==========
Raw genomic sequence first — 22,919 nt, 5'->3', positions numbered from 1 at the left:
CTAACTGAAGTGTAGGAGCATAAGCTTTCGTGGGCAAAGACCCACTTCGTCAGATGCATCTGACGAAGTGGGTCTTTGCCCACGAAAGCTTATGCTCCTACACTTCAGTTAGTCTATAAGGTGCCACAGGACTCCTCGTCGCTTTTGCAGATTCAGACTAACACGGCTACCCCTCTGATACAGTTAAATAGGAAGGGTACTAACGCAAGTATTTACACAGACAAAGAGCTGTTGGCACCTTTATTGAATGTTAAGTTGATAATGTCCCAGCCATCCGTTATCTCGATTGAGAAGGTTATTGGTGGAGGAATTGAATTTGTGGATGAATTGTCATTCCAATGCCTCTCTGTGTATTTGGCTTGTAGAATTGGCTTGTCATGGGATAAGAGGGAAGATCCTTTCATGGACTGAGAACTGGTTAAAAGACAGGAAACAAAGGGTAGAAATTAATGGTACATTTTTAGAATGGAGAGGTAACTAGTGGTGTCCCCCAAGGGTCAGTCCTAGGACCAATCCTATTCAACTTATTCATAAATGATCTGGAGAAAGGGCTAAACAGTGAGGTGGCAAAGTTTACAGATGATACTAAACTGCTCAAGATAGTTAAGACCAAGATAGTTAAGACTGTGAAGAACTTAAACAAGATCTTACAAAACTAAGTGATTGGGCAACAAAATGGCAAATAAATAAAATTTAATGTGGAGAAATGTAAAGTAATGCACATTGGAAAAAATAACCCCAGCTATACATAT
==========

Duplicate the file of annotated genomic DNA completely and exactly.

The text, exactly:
Raw genomic sequence first — 22,919 nt, 5'->3', positions numbered from 1 at the left:
CTAACTGAAGTGTAGGAGCATAAGCTTTCGTGGGCAAAGACCCACTTCGTCAGATGCATCTGACGAAGTGGGTCTTTGCCCACGAAAGCTTATGCTCCTACACTTCAGTTAGTCTATAAGGTGCCACAGGACTCCTCGTCGCTTTTGCAGATTCAGACTAACACGGCTACCCCTCTGATACAGTTAAATAGGAAGGGTACTAACGCAAGTATTTACACAGACAAAGAGCTGTTGGCACCTTTATTGAATGTTAAGTTGATAATGTCCCAGCCATCCGTTATCTCGATTGAGAAGGTTATTGGTGGAGGAATTGAATTTGTGGATGAATTGTCATTCCAATGCCTCTCTGTGTATTTGGCTTGTAGAATTGGCTTGTCATGGGATAAGAGGGAAGATCCTTTCATGGACTGAGAACTGGTTAAAAGACAGGAAACAAAGGGTAGAAATTAATGGTACATTTTTAGAATGGAGAGGTAACTAGTGGTGTCCCCCAAGGGTCAGTCCTAGGACCAATCCTATTCAACTTATTCATAAATGATCTGGAGAAAGGGCTAAACAGTGAGGTGGCAAAGTTTACAGATGATACTAAACTGCTCAAGATAGTTAAGACCAAGATAGTTAAGACTGTGAAGAACTTAAACAAGATCTTACAAAACTAAGTGATTGGGCAACAAAATGGCAAATAAATAAAATTTAATGTGGAGAAATGTAAAGTAATGCACATTGGAAAAAATAACCCCAGCTATACATAT